Hillary Clinton has tended to credit the Obama administration for rescuing the economy from the Great Recession but has also said "none of us can be satisfied with the status quo."

    Other recent economic data have been mixed. Americans are confident enough to step up home purchases, aided by near-record-low mortgage rates. Sales of existing homes reached a nine-year high in June, and sales of new homes accelerated to an eight-year high.

    Trump, Clinton Trade Insults at Dinner

    [NATL-NY] Trump, Clinton Trade Insults at Dinner
    Bitter presidential rivals Hillary Clinton and Donald Trump had one more face-to-face showdown before Election Day. They tried to make it funny but plenty of the jokes bombed, and some even earned scattered boos. Watch each of the candidates' roasts in their entirety here. (Published Thursday, Oct. 20, 2016)

    Services companies, which range from retailers to banks to shipping firms, expanded at a healthy pace in July, according to a survey by the Institute for Supply Management, a trade group. Their expansion slowed a bit from the previous month. But new orders picked up, a sign that growth could remain healthy.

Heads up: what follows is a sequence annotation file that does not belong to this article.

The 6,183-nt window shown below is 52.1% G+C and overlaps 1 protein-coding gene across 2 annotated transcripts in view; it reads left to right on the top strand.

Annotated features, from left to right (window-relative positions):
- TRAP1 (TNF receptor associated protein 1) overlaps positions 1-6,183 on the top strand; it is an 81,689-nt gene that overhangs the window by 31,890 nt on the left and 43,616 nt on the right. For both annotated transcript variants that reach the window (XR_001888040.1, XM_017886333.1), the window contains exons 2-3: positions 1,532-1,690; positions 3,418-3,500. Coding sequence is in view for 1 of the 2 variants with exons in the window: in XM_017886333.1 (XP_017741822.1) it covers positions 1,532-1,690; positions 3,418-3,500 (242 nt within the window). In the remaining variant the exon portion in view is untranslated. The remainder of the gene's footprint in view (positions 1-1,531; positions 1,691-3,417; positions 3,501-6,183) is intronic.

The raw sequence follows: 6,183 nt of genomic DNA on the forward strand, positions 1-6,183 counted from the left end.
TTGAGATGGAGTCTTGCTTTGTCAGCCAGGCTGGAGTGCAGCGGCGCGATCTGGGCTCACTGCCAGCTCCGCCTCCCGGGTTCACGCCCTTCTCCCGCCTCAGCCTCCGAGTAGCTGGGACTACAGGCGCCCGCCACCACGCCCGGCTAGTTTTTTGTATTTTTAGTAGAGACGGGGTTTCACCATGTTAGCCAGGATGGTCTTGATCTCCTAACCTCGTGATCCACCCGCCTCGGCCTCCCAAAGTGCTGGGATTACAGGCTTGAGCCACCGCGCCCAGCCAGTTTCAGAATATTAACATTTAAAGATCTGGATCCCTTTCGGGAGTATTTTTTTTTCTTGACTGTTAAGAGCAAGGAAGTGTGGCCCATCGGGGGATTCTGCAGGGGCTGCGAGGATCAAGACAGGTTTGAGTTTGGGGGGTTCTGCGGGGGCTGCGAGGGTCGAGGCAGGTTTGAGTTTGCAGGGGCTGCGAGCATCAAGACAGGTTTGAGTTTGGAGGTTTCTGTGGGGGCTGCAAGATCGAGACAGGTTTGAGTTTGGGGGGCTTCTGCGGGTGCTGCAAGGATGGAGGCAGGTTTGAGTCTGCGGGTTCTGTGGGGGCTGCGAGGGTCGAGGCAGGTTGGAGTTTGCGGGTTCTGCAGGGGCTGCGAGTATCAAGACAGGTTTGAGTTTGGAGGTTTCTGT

But manufacturing continues to struggle and is weighing on hiring. Factories received fewer orders in June for a third straight month. Weak growth overseas and a stronger dollar have cut into many companies' overseas businesses. And auto sales have leveled off, according to data released this week.

    The slowdown in manufacturing has cost jobs: Factory employment has fallen about 30,000 in the past year, depriving the economy of key middle-income positions.

    Job growth has been stronger in higher-income occupations, such as managers, engineers and accountants. Lower-wage jobs at hotels, restaurants and retail stores have also grown at a healthy pace. Both trends add to a long-running dynamic that has caused hiring for middle-income jobs to lag behind hiring for high- and low-paying positions.